I was expecting to be made very uncomfortable by Carter's best known work, but FAR from being a pornographic wallowing in sex and violence, I found the book to be a feast for my creative understanding. Gender and power relationships & structures, fantasy and folklore are explored from a critical feminist perspective in a series of tales that excavate, question and challenge the 'latent content' of traditional fairy tales, often by shifting and switching gender and power roles.
Some of these subversive tales are redemptive and centre on the breaking of binding enchantments. These liberations come at a cost, at times severely compromising. Carter refuses easy narratives of feminine sexuality, dominance and rebellion. The lush surface of delectable language, varying in tone throughout this collection, is a pleasure that sweetens the bitter pills Carter perspicaciously prescribes.
@FeministBC hosted a discussion on the book, to which I contributed, though re-reading I can now see my comments are a bit simplistic. It can be found on their blog here
In response to readers who found the amount of sexual content objectionable I wrote:
"I identify strongly with these comments – I consider myself asexual – but I think Carter is one of far too few writers who describe sex in a useful way. Greer’s classic ‘The Female Eunuch’ provides some laughable examples of ridiculously idealised sex in writing – and shows how they only serve to reinforce objectification of women.
I think the unpleasantness of Carter’s beasts and so on is really amusing as well as questioning the idealisation and challenging male dominance and power. Sex under patriarchy has this beastly subtext – isn’t that where victim-blaming and rapist-defending comes from? Boys will be boys – or, when one thinks about the behaviour involved, boys will be beasts…"
"When you say ‘Carter was writing to shock’ I agree, but I don’t think she does so just to sell books, but rather because she sees patriarchal culture in need of strong challenge: powerful weapons of disgust and discomfort. She ascribes agency in all the wrong places and makes us feel how uncomfortable that is – she wants us to ask why we are uncomfortable! I also agree that she has deliberately made it accessible to analysis – she wants people to be able to understand the questions and challenges she poses about the implicit power dynamic in fairytale and cultural norms."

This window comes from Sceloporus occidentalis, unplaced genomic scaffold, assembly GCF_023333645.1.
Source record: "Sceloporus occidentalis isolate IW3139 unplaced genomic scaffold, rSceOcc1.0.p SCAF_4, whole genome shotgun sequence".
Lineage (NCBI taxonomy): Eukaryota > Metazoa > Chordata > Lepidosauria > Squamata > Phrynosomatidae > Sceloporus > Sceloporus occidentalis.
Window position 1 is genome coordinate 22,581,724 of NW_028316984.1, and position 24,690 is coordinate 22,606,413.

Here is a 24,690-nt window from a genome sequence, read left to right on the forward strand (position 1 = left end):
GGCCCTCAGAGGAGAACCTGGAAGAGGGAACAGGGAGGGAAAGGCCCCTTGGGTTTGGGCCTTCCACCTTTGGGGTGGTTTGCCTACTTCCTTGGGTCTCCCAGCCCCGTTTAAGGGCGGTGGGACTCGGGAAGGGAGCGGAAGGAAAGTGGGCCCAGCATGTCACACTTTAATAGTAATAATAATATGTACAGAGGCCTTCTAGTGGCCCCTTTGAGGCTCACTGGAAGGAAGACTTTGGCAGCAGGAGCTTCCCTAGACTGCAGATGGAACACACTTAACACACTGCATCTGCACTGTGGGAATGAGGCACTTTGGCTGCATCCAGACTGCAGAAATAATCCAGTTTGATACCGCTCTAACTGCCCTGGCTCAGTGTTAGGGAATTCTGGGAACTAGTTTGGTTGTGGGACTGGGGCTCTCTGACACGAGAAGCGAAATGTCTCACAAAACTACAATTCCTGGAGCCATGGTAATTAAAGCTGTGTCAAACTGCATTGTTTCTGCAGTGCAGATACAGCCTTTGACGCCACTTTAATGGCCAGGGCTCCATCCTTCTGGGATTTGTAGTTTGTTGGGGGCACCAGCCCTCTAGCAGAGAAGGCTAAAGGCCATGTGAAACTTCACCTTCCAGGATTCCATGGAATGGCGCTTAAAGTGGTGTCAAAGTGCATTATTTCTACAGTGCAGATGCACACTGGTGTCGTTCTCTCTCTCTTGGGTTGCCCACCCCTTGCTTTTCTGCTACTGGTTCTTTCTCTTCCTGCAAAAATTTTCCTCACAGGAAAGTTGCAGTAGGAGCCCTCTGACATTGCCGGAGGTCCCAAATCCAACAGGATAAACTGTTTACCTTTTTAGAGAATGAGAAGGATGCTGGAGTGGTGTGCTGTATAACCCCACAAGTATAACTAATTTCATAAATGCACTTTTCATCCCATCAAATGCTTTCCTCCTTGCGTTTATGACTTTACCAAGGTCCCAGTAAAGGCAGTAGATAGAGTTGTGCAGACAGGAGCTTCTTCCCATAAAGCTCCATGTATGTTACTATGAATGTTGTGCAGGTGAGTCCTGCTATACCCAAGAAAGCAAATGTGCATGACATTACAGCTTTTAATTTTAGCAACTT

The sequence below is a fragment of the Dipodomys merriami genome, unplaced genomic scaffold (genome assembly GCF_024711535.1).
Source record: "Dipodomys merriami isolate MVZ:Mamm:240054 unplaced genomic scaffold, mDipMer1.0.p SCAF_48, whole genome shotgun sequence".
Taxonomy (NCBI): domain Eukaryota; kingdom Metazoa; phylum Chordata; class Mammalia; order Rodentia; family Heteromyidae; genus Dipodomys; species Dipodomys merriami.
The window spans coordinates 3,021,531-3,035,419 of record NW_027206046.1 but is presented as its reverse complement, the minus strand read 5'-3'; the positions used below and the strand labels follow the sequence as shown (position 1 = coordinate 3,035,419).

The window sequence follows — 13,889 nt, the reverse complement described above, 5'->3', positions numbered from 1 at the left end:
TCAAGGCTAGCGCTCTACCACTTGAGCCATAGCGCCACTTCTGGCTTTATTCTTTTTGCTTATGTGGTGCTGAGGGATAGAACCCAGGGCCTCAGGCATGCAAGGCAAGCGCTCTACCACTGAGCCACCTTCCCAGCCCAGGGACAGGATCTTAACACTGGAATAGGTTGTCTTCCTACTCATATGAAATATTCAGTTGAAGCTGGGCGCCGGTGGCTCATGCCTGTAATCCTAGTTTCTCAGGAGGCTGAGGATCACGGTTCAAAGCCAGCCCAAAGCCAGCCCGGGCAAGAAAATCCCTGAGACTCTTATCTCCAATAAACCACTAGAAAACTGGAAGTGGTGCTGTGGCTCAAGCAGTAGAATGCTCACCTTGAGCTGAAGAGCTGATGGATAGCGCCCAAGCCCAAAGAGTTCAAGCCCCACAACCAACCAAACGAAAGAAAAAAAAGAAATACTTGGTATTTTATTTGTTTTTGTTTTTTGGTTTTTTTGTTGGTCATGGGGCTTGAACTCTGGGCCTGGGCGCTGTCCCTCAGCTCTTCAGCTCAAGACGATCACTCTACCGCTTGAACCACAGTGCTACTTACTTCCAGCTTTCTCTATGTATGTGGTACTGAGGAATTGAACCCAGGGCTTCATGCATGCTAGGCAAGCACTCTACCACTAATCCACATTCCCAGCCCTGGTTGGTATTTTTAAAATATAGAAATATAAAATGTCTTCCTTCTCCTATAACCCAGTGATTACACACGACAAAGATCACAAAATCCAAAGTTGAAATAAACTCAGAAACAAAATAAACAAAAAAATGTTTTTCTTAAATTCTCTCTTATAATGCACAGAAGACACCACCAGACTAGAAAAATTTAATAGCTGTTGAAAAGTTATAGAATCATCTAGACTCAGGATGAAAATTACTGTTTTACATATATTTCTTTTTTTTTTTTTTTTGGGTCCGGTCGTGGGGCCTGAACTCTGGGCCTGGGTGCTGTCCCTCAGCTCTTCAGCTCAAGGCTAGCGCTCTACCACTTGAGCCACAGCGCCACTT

"On Carter’s beasts with ref to sex, I personally feel that partly she is challenging what Greer characterises as the castration of women under patriarchy – women are objects of desire and have completely passive sexual organs while men feel (forgivably uncontrollable) lust etc. In contrast women’s ‘beastliness’ can be tender, as well as bold. But I don’t want to push the beast=sexuality line too far and read out all the nuance! I think Carter uses it, but light-heartedly and to hold up the trope for questioning."
"It seems to me that the original rescued Riding Hood is the one who submits (to the wolf and then the hero – she is powerless), whereas in this story Carter has her turn the power relationship around, but without a fight. This is radical feminism [in original sense, not the recently acquired one of trans-exclusion] really – changing the dynamic without resorting to the male method of coming to blows. We could have a neater reversal where she kills the wolf or escapes, but the communion that transforms both of them is more interesting, and we SHOULD be disturbed by it – we haven’t been permitted to see sex in this way, as communication, or hardly as something initiated by women’s desire, and when sex is permissible it’s in a safe environment with safe men, not wolves."
I am going to re-read this book at some point from a more enlightened position.....